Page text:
Matthew Cox is a Philadelphia based artist who embraces and combines a variety of media to produce a series of wok. He exhibits his work internationally and is featured in many prominent collections such as the New Orleans Museum of Art, Progressive Insurance Corporate Art Collection, the Georgetown College Art Gallery and the private collections of Beth Rudin DeWoody, E.John Bullard, Ronnie Brenner and several others. Matthew Cox weaves embroidery thread into plastic skeletal slides. One is tactile and labor intensive where as the other is technical and a quickly finished product. Stitching has a nurturing aspect and acts as a care healing the injured, and is quite a feminine action, whilst the x-ray can be considered masculine. He uses bright colours to bring a feeling of care and to liven up the x-rays. X-rays are quite dull and reflect a serious matter but combined with the stitching it changes them into something fun and decorative. The compositions are structured and designed by carefully thinking of where to add the stitching so that it connects with the the x-ray but without taking away the attraction of the haunting bones and structure of the body. The embroidered areas might not be significant and symbolic to the x-ray for example the x-ray of the chest might not be David Bowie's but still has the connection even if it is not.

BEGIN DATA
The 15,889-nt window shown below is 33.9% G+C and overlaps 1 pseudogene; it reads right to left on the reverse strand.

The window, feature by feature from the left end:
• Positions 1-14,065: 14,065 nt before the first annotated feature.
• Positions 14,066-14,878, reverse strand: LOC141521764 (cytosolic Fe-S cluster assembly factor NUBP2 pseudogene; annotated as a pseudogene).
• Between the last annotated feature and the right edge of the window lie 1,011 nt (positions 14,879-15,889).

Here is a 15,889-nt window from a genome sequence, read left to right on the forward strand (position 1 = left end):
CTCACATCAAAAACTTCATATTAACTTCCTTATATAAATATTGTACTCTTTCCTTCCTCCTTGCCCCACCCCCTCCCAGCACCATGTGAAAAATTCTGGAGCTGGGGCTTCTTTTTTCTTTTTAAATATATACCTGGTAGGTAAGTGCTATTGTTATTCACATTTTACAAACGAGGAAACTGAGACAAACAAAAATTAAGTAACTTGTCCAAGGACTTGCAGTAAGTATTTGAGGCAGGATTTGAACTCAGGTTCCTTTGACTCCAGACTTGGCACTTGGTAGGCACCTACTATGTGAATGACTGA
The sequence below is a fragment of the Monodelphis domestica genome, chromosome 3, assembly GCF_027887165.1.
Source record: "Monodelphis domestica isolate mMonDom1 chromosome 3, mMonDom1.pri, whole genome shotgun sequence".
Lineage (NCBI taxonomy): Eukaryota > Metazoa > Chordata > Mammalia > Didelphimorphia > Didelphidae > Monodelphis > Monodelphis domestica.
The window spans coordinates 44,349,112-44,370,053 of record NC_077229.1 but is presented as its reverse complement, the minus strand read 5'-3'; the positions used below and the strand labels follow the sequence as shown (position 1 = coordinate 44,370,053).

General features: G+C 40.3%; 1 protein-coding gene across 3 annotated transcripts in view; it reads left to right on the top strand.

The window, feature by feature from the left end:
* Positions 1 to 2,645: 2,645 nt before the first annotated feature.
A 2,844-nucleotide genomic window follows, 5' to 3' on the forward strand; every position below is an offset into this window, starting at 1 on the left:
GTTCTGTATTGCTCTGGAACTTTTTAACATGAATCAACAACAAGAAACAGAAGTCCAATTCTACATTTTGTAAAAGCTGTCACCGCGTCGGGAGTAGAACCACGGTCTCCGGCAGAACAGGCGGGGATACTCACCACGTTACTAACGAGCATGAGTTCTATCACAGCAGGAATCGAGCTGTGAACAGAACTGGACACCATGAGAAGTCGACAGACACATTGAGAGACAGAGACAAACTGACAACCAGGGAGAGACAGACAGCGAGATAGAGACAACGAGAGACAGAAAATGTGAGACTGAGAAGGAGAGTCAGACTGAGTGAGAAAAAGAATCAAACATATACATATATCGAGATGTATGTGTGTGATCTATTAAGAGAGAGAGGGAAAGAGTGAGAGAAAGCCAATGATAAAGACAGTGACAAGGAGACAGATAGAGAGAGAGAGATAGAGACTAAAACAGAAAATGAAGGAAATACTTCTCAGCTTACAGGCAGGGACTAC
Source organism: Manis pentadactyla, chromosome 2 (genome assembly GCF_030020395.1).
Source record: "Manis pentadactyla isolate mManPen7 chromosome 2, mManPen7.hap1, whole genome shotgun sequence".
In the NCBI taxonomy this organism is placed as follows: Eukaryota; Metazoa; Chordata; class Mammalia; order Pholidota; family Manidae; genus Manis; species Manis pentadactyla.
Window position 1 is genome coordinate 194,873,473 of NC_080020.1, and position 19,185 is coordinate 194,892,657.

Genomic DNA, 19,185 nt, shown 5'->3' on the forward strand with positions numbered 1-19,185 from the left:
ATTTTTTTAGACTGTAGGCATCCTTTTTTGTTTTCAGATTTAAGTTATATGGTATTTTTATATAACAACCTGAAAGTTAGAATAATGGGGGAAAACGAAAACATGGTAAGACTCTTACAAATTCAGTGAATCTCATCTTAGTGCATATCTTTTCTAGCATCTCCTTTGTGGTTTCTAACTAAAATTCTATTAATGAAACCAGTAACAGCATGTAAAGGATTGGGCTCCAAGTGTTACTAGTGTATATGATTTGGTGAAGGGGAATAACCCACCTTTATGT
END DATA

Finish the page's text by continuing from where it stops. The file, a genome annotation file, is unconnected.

Having a title of embroidered x-rays it is self explanatory of what the piece of work is. I think if it had a different title with a less obvious link to the work then it would let the viewer create an image of what they expect it to be and let the imagination wonder as to why he has created this work. The work is about redefinition. I think it is trying to represent that not everything has to have one meaning. By adding colour and a tactile material into an x-ray which is associated with injuries and pain, it changes the mood and feeling of looking at an x-ray to having two types of meanings, one being the injury and the other being a nurturing act of care. I would associate this work with contemporary art as it is a new and current piece which has never been explored before. This makes people create conversation as to whether it is right or wrong to combine the two materials and create new art work from it.